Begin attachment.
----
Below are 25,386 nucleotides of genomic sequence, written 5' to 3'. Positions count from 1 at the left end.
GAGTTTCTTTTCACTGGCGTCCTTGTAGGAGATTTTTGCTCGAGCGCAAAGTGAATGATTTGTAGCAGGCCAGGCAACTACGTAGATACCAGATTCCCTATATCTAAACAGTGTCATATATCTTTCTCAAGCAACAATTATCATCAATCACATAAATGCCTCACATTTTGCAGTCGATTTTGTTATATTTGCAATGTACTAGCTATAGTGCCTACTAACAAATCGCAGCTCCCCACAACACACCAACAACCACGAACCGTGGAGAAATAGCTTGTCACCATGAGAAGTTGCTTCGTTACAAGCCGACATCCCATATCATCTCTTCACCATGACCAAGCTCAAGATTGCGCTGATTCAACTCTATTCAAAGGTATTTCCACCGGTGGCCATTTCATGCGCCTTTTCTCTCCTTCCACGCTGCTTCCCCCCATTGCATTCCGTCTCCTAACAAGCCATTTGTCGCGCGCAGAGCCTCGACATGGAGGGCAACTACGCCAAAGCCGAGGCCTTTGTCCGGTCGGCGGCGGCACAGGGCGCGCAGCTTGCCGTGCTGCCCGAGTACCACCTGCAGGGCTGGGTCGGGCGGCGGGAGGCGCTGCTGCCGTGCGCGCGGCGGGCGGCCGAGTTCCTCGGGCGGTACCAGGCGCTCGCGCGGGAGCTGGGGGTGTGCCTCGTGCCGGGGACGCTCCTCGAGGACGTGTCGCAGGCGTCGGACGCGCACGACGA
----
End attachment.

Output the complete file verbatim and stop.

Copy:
Below are 25,386 nucleotides of genomic sequence, written 5' to 3'. Positions count from 1 at the left end.
GAGTTTCTTTTCACTGGCGTCCTTGTAGGAGATTTTTGCTCGAGCGCAAAGTGAATGATTTGTAGCAGGCCAGGCAACTACGTAGATACCAGATTCCCTATATCTAAACAGTGTCATATATCTTTCTCAAGCAACAATTATCATCAATCACATAAATGCCTCACATTTTGCAGTCGATTTTGTTATATTTGCAATGTACTAGCTATAGTGCCTACTAACAAATCGCAGCTCCCCACAACACACCAACAACCACGAACCGTGGAGAAATAGCTTGTCACCATGAGAAGTTGCTTCGTTACAAGCCGACATCCCATATCATCTCTTCACCATGACCAAGCTCAAGATTGCGCTGATTCAACTCTATTCAAAGGTATTTCCACCGGTGGCCATTTCATGCGCCTTTTCTCTCCTTCCACGCTGCTTCCCCCCATTGCATTCCGTCTCCTAACAAGCCATTTGTCGCGCGCAGAGCCTCGACATGGAGGGCAACTACGCCAAAGCCGAGGCCTTTGTCCGGTCGGCGGCGGCACAGGGCGCGCAGCTTGCCGTGCTGCCCGAGTACCACCTGCAGGGCTGGGTCGGGCGGCGGGAGGCGCTGCTGCCGTGCGCGCGGCGGGCGGCCGAGTTCCTCGGGCGGTACCAGGCGCTCGCGCGGGAGCTGGGGGTGTGCCTCGTGCCGGGGACGCTCCTCGAGGACGTGTCGCAGGCGTCGGACGCGCACGACGA